Get to Know The Austin ISD At-Large Place 8 Candidates

Oct 27, 2016

If you live within the Austin Independent School District, you have at least one Austin School Board race on your ballot: the at-large school board trustee. Two candidates, Cindy Anderson and David Quintanilla, are running to replace Trustee Gina Hinojosa, who is running for a Texas House seat vacated last year.

Quintanilla comes with a business and law background. He runs Serrano’s Tex-Mex restaurants and is a partner in a small business law firm. He went to Austin public schools and his two daughters attend Barton Hills Elementary, where his son is also headed there next year. Quintanilla says equity is the biggest issue for him.

“Making sure that every kid that goes to an AISD school has the doors opened to him or her. That’s an obligation we have as a community," he said.

Quintanilla says he’s very supportive of any program or plan that creates more equity, like dual-language or efforts to diversify schools, many of which are largely segregated along ethnic and socioeconomic lines.

“I think we have to make those things a priority," he said. "The people that say, 'I pay my taxes. I’ve done my part, that’s their problem.' I’m going to say right now, if that’s your belief, I’m not your candidate.”

Cindy Anderson is also no stranger to Austin ISD. She started volunteering for AISD a decade ago as a PTA member, and has worked her way up through various committees – budget and finance, boundaries, strategic planning, technology planning. She also served on the Austin Council of PTAs.

She also worked with the AISD School Health Advisory Council to get the school board to require all elementary students get 30 minutes of unstructured recess daily. Her son currently attends Travis High School and her daughter graduated from LASA. Anderson says she’s focused on smart, transparent budgeting.

“Who is getting what, and is it what they need and is it enough," Anderson says. "And is what we’re investing in really producing the right academic outcomes."

She also believes the district should increase access to pre-K.

“Really, it’s our biggest opportunity to eliminate achievement gaps by getting children in to very high quality pre-K programs with our certified teachers," she said.

Both Anderson and Quintanilla support dual-language programs, especially for English Language Learners, and both believe Austin ISD could be better at telling its own story as a way to boost enrollment and change stigmas around historically struggling campuses.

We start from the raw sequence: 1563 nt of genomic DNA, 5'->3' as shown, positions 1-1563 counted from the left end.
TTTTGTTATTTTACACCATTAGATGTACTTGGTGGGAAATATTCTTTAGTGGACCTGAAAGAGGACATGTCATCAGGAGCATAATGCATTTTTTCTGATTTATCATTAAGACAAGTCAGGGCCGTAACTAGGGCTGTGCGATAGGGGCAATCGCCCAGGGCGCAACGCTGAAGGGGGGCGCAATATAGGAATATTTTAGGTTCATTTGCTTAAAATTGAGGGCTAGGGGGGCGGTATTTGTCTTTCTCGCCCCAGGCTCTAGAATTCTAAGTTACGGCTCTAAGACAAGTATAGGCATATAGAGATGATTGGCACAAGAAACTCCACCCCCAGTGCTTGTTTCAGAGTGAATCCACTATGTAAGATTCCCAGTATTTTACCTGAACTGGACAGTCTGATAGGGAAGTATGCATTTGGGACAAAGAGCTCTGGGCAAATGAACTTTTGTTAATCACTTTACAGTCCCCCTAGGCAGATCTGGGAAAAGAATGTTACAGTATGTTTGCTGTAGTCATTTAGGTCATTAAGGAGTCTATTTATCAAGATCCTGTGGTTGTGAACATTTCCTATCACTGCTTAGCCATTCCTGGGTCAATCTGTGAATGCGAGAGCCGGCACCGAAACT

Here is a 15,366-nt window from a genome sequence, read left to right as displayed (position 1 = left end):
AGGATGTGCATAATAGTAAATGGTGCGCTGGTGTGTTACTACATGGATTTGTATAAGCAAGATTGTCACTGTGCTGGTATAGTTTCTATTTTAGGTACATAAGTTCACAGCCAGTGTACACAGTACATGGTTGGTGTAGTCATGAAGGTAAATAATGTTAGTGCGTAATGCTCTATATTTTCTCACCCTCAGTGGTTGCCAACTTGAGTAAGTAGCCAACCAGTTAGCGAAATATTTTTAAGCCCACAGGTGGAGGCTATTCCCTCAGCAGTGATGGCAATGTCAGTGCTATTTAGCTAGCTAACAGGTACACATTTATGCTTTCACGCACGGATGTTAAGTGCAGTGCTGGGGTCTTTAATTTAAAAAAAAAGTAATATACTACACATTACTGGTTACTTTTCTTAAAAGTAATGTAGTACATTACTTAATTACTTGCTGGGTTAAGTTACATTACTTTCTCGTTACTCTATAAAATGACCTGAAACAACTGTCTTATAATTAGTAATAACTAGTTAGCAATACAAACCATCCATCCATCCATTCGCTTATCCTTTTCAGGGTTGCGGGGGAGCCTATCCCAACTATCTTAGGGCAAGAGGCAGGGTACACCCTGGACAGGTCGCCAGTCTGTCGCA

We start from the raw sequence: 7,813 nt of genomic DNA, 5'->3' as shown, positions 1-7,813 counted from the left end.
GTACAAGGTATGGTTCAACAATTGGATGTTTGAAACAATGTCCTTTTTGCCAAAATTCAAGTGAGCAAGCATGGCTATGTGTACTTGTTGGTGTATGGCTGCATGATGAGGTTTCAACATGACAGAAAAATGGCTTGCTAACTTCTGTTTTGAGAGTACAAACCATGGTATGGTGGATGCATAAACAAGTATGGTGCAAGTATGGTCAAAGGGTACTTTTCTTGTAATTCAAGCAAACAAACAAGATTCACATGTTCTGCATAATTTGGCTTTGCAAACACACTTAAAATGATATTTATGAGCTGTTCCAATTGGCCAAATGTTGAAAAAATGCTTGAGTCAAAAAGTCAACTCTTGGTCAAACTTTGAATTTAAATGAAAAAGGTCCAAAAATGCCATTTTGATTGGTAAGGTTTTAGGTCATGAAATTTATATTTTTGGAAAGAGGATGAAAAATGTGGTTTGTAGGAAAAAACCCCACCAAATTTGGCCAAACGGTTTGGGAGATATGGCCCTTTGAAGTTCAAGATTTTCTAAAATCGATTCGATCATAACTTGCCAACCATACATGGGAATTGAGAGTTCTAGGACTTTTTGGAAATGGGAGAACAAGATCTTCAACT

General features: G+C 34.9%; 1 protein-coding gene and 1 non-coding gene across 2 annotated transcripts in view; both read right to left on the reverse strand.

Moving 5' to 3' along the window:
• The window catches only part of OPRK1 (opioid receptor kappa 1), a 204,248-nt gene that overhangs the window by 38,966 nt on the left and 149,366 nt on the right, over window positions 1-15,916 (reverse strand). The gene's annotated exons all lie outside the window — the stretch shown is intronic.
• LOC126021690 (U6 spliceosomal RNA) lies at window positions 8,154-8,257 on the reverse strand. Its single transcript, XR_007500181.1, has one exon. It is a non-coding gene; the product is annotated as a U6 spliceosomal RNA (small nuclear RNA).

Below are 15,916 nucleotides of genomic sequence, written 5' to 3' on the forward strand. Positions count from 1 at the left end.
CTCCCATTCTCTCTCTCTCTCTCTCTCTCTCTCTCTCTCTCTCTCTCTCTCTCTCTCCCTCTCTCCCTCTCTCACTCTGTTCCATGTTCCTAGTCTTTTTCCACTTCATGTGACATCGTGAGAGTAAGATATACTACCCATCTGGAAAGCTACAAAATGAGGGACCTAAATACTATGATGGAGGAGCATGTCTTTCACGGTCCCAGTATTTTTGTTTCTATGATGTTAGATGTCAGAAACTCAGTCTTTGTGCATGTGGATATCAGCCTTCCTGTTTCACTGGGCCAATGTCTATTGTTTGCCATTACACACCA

Anderson says she’d like to expand the districts policies regarding LGBTQ students and teachers. 

“Our anti-discrimination policies are currently pretty generic and there are unique issues when you have single-gender schools, or gender- segregated PE classes or locker rooms and restrooms and staff," Anderson said. "How do you support a transgender staff member? Those kinds of things I think we should be more of a leader of in that regard.”

Quintanilla is concerned about giving a voice to the voiceless.

“Quite frankly, the status quo benefits some people and it doesn’t benefit others. And I’m not okay with that. I’m not okay saying to people who have been victimized and left out and saying, ‘Well, we’re at least doing good enough in some areas,'" he said. "That’s not okay.”

Quintanilla has a multitude of endorsements, including Education Austin, the teacher's union, some current trustees and Gina Hinajosa, who currently serves in the at-large seat. 

“It’s one thing to understand the issues in AISD. It’s all together another thing to understand the people in AISD, and that’s why I we need somebody who understands our community and all the people in our great city and give all of them a voice on our school board," he said.

Anderson has the endorsement of The Austin Chronicle, various former school board trustees and others. Anderson says her strength is that she doesn’t come with a learning curve.

“I’ve worked on budget priorities for the district. I’ve worked on implementing policy changes. I’ve helped district rewrite policies. I’ve done this work and I feel like this experience is far more valuable for the job we’re talking about," she said.

There are four other Austin school board races-but those are in specific districts. Three current trustees are running for re-election unopposed. Trustee Jayme Mathias is running against Andy Anderson in District 2.